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U.S. Says Taliban Talks 'Proceeding' After Trump Briefed By Aides

The U.S. special envoy on Afghanistan, Zalmay Khalilzad, was among the advisers to brief President Donald Trump.
The U.S. special envoy on Afghanistan, Zalmay Khalilzad, was among the advisers to brief President Donald Trump.

The White House says President Donald Trump’s talks with his national security advisers to discuss Afghan peace talks went “very well” and that negotiations with the Taliban “are proceeding.”

Officials on August 16 said Trump was meeting with his top advisers to review negotiations with the extremist group about a possible U.S. troop pullout from war-ravaged Afghanistan and the potential for a political settlement in the nearly 18-year conflict.

In a tweet following the briefing, Trump wrote: "Just completed a very good meeting on Afghanistan. Many on the opposite side of this 19 year war, and us, are looking to make a deal -- if possible!"

The White House statement said Trump met with Vice President Mike Pence, Secretary of State Mike Pompeo, Secretary of Defense Mark Esper, national-security adviser John Bolton, Special Representative for Afghanistan Reconciliation Zalmay Khalilzad, the Chairman of the Joint Chiefs of Staff Joseph Dunford, and CIA Gina Director Haspel.

“In continued close cooperation with the government of Afghanistan, we remain committed to achieving a comprehensive peace agreement, including a reduction in violence and a cease-fire, ensuring that Afghan soil is never again used to threaten the United States or her allies, and bringing Afghans together to work towards peace,” the statement said.

Khalilzad, the U.S. special envoy, has conducted eight rounds of peace talks with Taliban negotiators in Qatar in an effort to end the long, bloody war in Afghanistan.

Washington has said it wants a peace deal finalized by September 1, and some U.S. officials have hinted at the possibility that the Afghan presidential election set for September 28 could be canceled in the event of a peace settlement and the formation of an interim government that the Taliban would join.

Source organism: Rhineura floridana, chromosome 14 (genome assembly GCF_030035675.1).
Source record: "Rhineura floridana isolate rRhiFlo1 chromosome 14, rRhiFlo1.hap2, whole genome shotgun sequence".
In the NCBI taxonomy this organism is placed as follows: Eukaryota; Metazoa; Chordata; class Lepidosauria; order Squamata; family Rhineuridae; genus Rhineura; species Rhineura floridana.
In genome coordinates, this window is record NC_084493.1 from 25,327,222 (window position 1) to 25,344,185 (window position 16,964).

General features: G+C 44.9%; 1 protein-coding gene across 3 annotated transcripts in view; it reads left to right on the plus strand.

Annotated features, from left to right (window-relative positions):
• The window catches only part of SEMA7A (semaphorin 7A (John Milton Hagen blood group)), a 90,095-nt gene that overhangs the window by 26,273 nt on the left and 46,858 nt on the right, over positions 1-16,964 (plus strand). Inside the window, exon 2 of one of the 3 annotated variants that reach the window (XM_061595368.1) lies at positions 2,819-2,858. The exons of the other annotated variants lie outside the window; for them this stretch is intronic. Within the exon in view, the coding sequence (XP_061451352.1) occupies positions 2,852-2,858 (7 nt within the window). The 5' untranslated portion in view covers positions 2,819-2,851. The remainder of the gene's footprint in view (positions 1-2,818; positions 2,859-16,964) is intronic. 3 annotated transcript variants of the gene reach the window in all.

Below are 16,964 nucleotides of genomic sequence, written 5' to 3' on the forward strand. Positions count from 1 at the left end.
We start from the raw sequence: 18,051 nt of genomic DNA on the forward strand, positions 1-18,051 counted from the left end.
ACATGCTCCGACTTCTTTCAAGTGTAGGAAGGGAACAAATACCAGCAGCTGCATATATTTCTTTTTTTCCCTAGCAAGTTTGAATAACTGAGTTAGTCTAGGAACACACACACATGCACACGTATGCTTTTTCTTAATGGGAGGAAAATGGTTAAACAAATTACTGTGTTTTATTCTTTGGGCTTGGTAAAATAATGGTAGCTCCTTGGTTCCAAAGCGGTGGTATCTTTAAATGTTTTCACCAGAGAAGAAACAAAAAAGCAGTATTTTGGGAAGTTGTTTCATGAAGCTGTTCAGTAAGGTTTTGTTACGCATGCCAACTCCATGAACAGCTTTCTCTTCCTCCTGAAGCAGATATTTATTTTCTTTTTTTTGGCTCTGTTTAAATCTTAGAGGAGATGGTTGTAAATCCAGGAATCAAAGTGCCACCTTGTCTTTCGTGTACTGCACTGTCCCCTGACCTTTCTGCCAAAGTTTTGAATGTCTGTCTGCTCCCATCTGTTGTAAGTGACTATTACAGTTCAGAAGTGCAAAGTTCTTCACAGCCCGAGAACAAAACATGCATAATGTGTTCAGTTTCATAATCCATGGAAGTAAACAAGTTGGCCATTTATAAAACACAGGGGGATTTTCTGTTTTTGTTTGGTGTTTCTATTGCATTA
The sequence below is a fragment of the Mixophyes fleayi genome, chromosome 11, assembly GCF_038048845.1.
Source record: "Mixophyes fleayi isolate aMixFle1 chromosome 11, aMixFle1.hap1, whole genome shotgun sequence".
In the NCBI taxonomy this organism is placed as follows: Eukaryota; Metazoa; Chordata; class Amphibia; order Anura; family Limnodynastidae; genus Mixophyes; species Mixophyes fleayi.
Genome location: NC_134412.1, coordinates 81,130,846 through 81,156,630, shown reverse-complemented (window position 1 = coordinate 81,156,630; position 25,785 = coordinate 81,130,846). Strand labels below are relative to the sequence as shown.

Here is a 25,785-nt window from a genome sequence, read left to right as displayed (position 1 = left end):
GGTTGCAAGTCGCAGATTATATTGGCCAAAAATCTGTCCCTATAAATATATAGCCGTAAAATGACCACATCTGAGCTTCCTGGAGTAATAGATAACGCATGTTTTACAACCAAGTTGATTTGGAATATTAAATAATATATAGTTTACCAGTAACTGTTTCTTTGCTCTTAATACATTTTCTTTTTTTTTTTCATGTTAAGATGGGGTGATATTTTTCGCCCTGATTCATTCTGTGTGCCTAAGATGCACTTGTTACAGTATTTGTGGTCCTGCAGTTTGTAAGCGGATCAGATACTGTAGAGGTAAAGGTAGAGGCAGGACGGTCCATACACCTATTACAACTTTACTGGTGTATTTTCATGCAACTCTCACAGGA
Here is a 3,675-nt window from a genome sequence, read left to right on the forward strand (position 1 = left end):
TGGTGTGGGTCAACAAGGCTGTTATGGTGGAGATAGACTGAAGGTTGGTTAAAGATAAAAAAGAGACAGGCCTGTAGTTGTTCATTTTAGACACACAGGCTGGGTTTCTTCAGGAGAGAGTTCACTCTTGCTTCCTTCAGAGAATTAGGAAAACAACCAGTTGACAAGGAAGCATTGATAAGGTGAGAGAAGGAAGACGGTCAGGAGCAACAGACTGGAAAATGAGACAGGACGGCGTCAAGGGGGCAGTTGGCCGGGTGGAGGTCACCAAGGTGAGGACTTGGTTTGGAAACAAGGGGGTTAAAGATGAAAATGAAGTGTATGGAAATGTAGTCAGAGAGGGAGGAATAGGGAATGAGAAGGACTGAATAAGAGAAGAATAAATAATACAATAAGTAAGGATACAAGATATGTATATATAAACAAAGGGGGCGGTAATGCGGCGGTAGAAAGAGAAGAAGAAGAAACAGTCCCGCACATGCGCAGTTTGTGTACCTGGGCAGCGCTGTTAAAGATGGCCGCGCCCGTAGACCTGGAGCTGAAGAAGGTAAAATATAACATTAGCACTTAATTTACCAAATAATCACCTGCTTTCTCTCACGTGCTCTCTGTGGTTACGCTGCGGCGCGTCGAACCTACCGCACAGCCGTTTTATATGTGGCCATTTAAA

Despite the talks with U.S. representatives, Taliban negotiators have so far refused to talk directly to the Afghan government in Kabul, calling it a puppet of foreigners.

As U.S. and Taliban negotiators appeared to be closing in on an accord, Afghan President Ashraf Ghani on August 11 said Afghanistan’s future “cannot be decided outside.”

Ghani insisted that peace was only possible "between the Islamic Republic of Afghanistan and the Taliban movement."

Senior administration officials say that no decisions have been made, but they added that Trump "has been pretty clear that he wants to bring the troops home." About 14,000 troops are in Afghanistan, mainly training and advising government forces.

The possibility of a U.S. troop pullout has raised deep concerns within the U.S. military and among some lawmakers that the situation in Afghanistan could quickly deteriorate and plunge the country into a new civil war, helping to turn it into a sanctuary for Al-Qaeda and other extremists.

U.S. Senator Lindsey Graham (Republican-South Carolina), a vocal Trump ally, said any final deal should allow the United States to maintain a military presence in Afghanistan to pursue resurgent terror groups.

"Any peace agreement which denies the U.S. a robust counterterrorism capability in Afghanistan is not a peace deal," Graham said.

"Instead, it is paving the way for another attack on the American homeland and attacks against American interests around the world."

There has been no letup in violence in the war in Afghanistan even as talks continue.

More than 3,800 civilians were killed or injured in the conflict during the first six months of this year, according to UNAMA.

With reporting by Reuters, AFP, and AP
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